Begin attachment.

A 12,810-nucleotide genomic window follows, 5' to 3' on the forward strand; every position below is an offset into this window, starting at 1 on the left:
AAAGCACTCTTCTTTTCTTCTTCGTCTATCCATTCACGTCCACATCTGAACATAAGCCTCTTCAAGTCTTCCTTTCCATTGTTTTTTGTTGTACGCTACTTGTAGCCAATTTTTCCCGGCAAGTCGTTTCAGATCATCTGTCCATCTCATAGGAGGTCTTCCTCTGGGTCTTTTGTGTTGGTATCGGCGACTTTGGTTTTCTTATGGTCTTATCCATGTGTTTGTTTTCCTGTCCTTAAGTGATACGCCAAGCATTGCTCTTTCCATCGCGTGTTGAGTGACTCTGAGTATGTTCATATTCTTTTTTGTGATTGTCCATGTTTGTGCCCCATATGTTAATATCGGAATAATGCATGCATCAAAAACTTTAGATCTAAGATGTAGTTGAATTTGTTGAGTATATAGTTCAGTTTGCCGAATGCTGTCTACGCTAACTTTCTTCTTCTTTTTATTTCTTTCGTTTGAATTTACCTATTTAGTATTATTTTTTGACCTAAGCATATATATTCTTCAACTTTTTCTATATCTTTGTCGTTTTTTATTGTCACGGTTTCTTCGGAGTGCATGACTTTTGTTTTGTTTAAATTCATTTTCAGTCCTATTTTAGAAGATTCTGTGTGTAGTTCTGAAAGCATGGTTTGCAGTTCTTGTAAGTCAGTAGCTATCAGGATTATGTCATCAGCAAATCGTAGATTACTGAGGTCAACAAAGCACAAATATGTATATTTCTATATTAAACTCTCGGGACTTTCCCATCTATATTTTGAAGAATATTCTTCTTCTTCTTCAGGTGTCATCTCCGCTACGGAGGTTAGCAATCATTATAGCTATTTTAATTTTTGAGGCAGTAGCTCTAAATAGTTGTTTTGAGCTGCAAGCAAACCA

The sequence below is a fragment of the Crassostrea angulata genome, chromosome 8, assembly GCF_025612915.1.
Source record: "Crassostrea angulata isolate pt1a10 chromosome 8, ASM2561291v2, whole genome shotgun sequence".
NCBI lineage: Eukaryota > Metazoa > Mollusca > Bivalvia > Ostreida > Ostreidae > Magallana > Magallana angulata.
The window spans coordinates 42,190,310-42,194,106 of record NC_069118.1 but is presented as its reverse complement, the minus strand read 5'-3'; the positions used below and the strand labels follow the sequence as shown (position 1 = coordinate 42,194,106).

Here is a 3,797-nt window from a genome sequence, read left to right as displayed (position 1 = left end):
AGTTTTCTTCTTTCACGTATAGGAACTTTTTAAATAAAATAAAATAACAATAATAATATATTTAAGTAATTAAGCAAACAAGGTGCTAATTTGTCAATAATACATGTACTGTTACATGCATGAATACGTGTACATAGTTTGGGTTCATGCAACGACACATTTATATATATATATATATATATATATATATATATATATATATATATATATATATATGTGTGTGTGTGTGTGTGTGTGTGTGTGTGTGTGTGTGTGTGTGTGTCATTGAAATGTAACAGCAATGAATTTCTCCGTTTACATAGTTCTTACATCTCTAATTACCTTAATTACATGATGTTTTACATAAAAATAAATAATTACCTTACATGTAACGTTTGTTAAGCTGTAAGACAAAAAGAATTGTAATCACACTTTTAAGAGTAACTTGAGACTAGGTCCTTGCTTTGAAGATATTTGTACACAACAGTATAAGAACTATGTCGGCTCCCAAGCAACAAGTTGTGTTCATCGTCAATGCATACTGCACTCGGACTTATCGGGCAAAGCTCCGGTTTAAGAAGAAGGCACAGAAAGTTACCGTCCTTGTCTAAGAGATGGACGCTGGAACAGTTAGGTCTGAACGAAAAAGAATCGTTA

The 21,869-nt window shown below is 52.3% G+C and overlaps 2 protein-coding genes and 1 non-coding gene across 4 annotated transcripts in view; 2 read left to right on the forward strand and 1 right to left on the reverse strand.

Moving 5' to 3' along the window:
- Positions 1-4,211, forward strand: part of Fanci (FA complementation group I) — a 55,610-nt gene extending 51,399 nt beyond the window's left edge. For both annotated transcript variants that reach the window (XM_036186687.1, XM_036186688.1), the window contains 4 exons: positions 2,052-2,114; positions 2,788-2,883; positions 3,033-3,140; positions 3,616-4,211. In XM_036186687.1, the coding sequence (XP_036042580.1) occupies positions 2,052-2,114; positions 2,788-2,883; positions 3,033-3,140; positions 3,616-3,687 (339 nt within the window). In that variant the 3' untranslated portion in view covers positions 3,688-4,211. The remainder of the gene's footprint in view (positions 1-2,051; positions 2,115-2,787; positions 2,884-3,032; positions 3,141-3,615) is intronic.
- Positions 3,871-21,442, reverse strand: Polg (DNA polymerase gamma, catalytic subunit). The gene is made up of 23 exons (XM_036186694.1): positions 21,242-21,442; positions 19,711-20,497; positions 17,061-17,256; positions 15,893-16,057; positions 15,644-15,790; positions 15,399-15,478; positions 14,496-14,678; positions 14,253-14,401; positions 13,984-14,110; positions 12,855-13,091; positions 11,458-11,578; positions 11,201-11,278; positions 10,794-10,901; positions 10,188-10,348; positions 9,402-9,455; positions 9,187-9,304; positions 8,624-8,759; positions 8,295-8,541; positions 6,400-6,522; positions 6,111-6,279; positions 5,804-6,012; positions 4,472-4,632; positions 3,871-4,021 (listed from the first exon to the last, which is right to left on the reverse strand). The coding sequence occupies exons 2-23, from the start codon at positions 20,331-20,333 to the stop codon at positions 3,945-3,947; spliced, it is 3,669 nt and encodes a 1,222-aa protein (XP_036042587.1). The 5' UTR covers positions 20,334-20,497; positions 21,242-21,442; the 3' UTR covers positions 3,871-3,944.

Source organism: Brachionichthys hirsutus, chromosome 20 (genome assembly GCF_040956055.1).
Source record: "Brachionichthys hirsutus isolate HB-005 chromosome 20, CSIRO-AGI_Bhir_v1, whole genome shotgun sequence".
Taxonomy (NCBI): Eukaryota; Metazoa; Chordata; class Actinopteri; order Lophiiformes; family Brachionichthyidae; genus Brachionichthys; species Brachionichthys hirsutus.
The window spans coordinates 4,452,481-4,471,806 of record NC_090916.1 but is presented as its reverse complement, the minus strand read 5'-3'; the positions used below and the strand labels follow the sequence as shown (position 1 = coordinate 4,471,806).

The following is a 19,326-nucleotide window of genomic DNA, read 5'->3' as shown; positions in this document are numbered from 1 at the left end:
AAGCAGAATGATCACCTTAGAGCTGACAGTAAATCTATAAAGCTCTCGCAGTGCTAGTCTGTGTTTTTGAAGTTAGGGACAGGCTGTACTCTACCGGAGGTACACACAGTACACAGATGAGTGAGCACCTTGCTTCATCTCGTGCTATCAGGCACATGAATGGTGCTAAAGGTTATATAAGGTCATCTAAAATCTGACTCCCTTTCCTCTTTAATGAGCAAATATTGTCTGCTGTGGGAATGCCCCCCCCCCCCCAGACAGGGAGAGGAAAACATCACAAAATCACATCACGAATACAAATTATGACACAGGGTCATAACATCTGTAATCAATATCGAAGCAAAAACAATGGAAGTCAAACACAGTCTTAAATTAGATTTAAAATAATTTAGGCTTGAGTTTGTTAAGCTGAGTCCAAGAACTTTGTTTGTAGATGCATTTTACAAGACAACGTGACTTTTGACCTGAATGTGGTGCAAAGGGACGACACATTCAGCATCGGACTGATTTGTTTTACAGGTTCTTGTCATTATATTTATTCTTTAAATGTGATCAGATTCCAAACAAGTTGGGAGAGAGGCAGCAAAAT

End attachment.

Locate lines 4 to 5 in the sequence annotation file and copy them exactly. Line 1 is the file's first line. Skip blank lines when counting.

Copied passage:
Source record: "Crassostrea angulata isolate pt1a10 chromosome 8, ASM2561291v2, whole genome shotgun sequence".
NCBI lineage: Eukaryota > Metazoa > Mollusca > Bivalvia > Ostreida > Ostreidae > Magallana > Magallana angulata.